BELL’S PALSY AND ITS MANAGEMENT
What is Bell's Palsy?
Bell's Palsy is also known as Idiopathic Facial Paralysis (IFP). It is a well-known neurological disorder resulting in a unilateral temporary weakness of the facial muscles. It results in a partial or one-sided droopy face, rarely on both sides, due to dysfunction of the seventh cranial nerve that is the facial nerve. Bell's Palsy got its name after the Scottish anatomist Charles Bell, who first described it in the 19th century.
Role Of Facial Nerve
The facial nerve produces both motor and sensory functions to our face. It includes:
- muscles of facial expression, eye blinking, and jaw
- providing the sense of taste
- supply to the salivary glands and the tear-producing glands
- carry impulses to the muscles of a small bone in the middle ear
In the majority of cases, there is a sudden onset of symptoms over a 48 to 72 hour period and gradually resolve or recover with or without treatment in a few month's time. In some of the cases, residual muscle weakness might last longer or even stay permanent.
Who Might Be Prone Or At Risk
Bell's Palsy is said to affect men and women equally. Certain conditions might trigger the onset of Bell's Palsy, which include the following:
- Pregnant women and preeclampsia
- Autoimmune diseases, and infections such as Lyme disease
- Family history of Bell's Palsy
- Diabetes; People with diabetes have a 26% more chance of developing Bell's Palsy than non-diabetics. Similarly, recurrence is also more common among non-diabetics.
- Viruses; Herpes Simplex Virus (cold sores) or Herpes Zoster Virus (shingles) or mononucleosis (Epstein-Barr Virus)
Symptoms Of Bell's Palsy
The symptoms of Bell's Palsy may develop suddenly and might create the fear of stroke, but stroke causes weakness of other parts of the body as well. They usually start abruptly and reach peak severity within 48 to 72 hours. The symptoms gradually improve in 3 weeks, and almost 80% of the people recover entirely after three months.
The most common sign and symptoms are:
- Weakness and facial drooping normally just on one side of the face.
- Difficulty speaking, eating, or drinking.
- Lagophthalmos; Inability to close the eye due to dryness
- Eyes irritation, i.e., excessive tearing in one eye (Epiphora) or dryness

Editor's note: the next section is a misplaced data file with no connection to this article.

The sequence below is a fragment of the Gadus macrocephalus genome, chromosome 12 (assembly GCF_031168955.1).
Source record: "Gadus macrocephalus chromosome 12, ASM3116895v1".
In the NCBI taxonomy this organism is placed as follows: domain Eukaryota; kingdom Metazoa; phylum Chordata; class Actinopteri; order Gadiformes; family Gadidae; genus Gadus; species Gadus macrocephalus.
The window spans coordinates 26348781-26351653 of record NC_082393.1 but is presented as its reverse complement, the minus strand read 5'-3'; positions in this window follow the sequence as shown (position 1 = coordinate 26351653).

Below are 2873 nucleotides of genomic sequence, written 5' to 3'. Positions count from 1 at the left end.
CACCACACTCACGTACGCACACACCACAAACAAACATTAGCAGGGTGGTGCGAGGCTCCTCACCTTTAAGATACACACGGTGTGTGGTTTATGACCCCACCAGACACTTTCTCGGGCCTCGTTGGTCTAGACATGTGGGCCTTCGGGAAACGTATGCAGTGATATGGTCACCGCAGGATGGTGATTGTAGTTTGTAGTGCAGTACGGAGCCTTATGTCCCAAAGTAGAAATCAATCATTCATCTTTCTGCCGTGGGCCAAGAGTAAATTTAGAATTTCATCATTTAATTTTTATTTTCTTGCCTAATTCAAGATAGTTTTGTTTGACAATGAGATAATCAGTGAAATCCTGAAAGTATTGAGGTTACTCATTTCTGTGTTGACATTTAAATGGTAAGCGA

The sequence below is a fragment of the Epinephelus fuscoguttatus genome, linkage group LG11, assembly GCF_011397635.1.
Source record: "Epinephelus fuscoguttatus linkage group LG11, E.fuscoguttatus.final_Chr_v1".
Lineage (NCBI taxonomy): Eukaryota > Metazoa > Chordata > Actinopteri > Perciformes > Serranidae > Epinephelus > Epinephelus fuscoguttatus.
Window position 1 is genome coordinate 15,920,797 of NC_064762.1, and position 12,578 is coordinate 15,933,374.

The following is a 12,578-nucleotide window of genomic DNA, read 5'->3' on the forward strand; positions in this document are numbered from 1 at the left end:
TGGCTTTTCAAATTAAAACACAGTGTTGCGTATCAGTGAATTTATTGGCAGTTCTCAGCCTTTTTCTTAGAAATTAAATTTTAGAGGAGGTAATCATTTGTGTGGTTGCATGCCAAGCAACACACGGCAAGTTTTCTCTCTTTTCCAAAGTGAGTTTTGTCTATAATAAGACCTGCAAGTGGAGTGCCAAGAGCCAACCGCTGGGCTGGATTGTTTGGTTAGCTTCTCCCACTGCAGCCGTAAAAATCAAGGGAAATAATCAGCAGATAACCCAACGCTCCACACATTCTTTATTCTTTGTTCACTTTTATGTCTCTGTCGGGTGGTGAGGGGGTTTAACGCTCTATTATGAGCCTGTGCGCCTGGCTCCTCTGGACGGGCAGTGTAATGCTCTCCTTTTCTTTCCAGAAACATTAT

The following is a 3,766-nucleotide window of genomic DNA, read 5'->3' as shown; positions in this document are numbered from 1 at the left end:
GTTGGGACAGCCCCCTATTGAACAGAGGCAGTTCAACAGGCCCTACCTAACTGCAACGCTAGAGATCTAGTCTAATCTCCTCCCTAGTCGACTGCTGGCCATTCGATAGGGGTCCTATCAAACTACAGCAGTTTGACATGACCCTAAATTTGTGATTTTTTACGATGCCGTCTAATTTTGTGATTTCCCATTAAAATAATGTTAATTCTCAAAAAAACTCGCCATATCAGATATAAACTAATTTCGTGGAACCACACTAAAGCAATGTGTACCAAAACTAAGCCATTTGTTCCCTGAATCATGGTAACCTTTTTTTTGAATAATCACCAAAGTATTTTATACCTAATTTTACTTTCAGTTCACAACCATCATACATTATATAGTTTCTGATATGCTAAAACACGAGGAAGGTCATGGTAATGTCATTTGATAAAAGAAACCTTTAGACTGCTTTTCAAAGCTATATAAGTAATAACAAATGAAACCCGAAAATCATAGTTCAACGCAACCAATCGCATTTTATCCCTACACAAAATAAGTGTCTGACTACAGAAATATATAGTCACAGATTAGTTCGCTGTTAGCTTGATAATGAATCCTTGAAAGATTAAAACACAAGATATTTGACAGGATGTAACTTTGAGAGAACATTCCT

- Posterior auricular pain
- Hyperacusis; reduced tolerance to loud noise
- Otalgia; ear pain and tinnitus; ringing in ears
- Facial muscle twitching or hyperactivity
- Facial pain or abnormal sensitivity
- Complete or partial loss of taste
- Dysarthria; difficulty speaking
- Blurred vision
Causes Of Bell's Palsy
The exact cause of Bell's Palsy is unknown. The seventh cranial nerve (facial nerve) is swelled and inflamed in patients with Bell's Palsy.
Scientists believe that a viral infection most likely triggers it. Reactivation of an existing or dormant virus may cause this disorder. Other causes may include:
- Impaired immunity from anxiety
- Inflammatory conditions like sarcoidosis
- Physical trauma to the facial nerve
- Insomnia or sleep deprivation
- Any illness or autoimmune diseases
- Brain tumor
The facial nerve pathway is very complex; it originates in the pons area of the brainstem, where it has two roots, one for sensory function and the other for motor function, which eventually fuses to form the facial nerve. Now, the facial nerve traverses through the fallopian canal (a bony canal through which the nerve travels along the side of the face), where it branches into tiny nerve fibers.
So basically, what happens is that the facial nerve is inflamed that causes swelling in reaction to any infection. Even in case of minor swelling of the nerve, it pushes against the skull that causes pressure in the fallopian canal leading to blood and oxygen restriction to the nerve cells which control facial muscles.
As the inflammation subsides with time and in cases where recovery is fast, only myelin sheath (insulating fatty layer on nerve fibers) is damaged. The nerve starts to function again in five or six months.
Can Bell's Palsy Occur More Than Once?